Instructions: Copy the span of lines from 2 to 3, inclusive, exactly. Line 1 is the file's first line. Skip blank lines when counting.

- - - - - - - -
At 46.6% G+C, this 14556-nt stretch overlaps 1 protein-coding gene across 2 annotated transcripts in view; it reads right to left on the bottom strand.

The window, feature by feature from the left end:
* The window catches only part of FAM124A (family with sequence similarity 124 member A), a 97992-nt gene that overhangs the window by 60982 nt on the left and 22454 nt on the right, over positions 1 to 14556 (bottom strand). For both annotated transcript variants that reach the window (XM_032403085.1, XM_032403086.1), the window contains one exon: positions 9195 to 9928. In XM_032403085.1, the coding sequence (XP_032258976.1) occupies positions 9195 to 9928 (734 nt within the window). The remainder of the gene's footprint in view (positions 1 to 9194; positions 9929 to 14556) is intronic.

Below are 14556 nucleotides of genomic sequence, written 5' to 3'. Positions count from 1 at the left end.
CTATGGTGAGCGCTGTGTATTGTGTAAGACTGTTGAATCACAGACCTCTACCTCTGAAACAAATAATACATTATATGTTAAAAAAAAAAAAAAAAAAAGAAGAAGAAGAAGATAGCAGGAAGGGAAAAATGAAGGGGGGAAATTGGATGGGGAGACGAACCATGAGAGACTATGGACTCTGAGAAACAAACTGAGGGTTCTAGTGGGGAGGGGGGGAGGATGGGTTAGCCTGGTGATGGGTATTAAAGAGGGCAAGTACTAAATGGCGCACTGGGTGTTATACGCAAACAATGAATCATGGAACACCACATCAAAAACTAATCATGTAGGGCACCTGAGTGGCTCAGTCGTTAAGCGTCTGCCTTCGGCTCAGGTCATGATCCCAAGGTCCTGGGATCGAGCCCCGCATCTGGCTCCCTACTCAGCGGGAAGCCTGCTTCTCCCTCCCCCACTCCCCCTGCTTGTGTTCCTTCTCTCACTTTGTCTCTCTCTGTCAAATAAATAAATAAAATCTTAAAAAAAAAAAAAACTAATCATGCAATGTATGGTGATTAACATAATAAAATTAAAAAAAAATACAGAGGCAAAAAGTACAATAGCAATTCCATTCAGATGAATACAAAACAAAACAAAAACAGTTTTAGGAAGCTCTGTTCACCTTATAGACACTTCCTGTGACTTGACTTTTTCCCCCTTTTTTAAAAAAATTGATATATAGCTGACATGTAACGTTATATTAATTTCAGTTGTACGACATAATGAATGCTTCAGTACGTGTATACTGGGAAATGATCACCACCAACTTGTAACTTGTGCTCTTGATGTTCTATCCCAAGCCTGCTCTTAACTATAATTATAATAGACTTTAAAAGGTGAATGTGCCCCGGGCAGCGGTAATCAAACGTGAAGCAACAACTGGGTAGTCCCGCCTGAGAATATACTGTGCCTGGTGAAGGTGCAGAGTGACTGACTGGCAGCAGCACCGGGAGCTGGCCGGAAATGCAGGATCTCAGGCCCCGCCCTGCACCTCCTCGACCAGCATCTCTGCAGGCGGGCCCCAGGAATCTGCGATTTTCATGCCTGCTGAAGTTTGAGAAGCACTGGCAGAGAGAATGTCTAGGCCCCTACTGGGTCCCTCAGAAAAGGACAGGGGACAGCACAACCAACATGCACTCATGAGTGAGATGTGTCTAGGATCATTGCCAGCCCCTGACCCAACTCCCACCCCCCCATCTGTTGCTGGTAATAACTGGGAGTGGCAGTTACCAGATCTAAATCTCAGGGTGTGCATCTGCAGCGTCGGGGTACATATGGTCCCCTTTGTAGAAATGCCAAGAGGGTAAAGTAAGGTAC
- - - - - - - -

The window, feature by feature from the left end:
* The window catches only part of FAM124A (family with sequence similarity 124 member A), a 97992-nt gene that overhangs the window by 60982 nt on the left and 22454 nt on the right, over positions 1 to 14556 (bottom strand). For both annotated transcript variants that reach the window (XM_032403085.1, XM_032403086.1), the window contains one exon: positions 9195 to 9928. In XM_032403085.1, the coding sequence (XP_032258976.1) occupies positions 9195 to 9928 (734 nt within the window). The remainder of the gene's footprint in view (positions 1 to 9194; positions 9929 to 14556) is intronic.